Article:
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Native Tongue: Storyteller James Bruchac. Photo by Leif Zurmuhlen

A STORIED LIFE
BY JOHN RODAT

The storytelling craft has been slowly and steadily reviving over
30 years, and it’s not just kid stuff

Kate Dudding drops colorful stories and fables into her conversation the way the stereotypical Valley Girl punctuates her sentences with “like.” Fragments of her own biography trigger recollections of stories she’s performed, which in turn spark similar tales originally told by others, which in turn recall traditional stories and their variants across cultures. Each is unfurled with enthusiasm and spontaneity—rather than intoned by rote—and Dudding hastens through some parts to get to the salient portion, the feature of the tale that best illustrates the point at hand, and there she lingers, allowing the listener to ponder the heart of the matter.

It’s not water-cooler talk, nor is it a guy-walks-into-a-punchline comedy routine. It’s a story. It’s a narrative with color, personality and atmosphere. For reference, comb through the faded memories of a parent at your bedside, lighting up the bedroom with “Once upon a time . . .” And though, Dudding makes clear, storytelling is a vital and rewarding art form for adults to practice and consume, her own origin as a crafter of tales began at just such a bedside.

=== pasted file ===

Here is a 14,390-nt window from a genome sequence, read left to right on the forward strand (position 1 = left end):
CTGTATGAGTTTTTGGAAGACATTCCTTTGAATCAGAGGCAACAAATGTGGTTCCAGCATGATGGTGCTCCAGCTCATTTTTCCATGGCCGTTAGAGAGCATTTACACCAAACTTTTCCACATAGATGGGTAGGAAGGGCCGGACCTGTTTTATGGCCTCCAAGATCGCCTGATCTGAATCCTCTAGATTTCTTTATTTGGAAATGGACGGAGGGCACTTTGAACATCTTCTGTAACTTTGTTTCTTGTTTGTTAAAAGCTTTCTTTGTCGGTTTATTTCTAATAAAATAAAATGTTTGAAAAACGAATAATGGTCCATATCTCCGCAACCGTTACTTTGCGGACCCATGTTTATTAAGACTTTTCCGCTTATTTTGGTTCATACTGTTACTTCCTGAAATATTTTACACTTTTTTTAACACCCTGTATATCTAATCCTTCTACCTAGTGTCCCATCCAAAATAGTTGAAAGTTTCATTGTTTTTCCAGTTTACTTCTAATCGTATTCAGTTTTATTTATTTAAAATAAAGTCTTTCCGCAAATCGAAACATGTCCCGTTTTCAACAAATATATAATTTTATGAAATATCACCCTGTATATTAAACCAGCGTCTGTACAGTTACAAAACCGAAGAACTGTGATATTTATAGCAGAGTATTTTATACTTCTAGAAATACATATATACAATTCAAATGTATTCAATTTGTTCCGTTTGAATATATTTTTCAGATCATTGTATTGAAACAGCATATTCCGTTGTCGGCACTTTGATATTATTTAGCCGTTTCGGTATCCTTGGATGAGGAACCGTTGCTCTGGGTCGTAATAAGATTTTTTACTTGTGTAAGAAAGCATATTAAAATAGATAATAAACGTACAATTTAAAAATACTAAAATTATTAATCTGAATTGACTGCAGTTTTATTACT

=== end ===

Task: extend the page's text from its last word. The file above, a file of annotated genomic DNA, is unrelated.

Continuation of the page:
“The first phase of my storytelling career began 13 years ago,” she says. “I can pinpoint it because it was when my son was 4 years old, and he’s now 17. At that time, he said he wanted a new story, not one in a book.”

Recalling the request, Dudding raises her eyebrows and adopts a bemused expression, recreating a moment of maternal pause, as if stalling: “Umm, OK, right . . .”